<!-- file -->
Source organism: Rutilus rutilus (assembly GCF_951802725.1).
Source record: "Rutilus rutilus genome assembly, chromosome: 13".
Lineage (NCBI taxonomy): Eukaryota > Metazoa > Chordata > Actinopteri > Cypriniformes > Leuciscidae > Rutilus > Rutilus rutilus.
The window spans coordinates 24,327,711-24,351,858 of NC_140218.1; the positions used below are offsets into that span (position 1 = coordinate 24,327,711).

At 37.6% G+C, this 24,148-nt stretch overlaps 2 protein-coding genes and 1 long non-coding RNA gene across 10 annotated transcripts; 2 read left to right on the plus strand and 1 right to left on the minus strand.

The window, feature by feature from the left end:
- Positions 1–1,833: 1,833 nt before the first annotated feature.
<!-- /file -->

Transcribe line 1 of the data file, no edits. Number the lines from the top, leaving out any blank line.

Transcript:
Source organism: Rutilus rutilus (assembly GCF_951802725.1).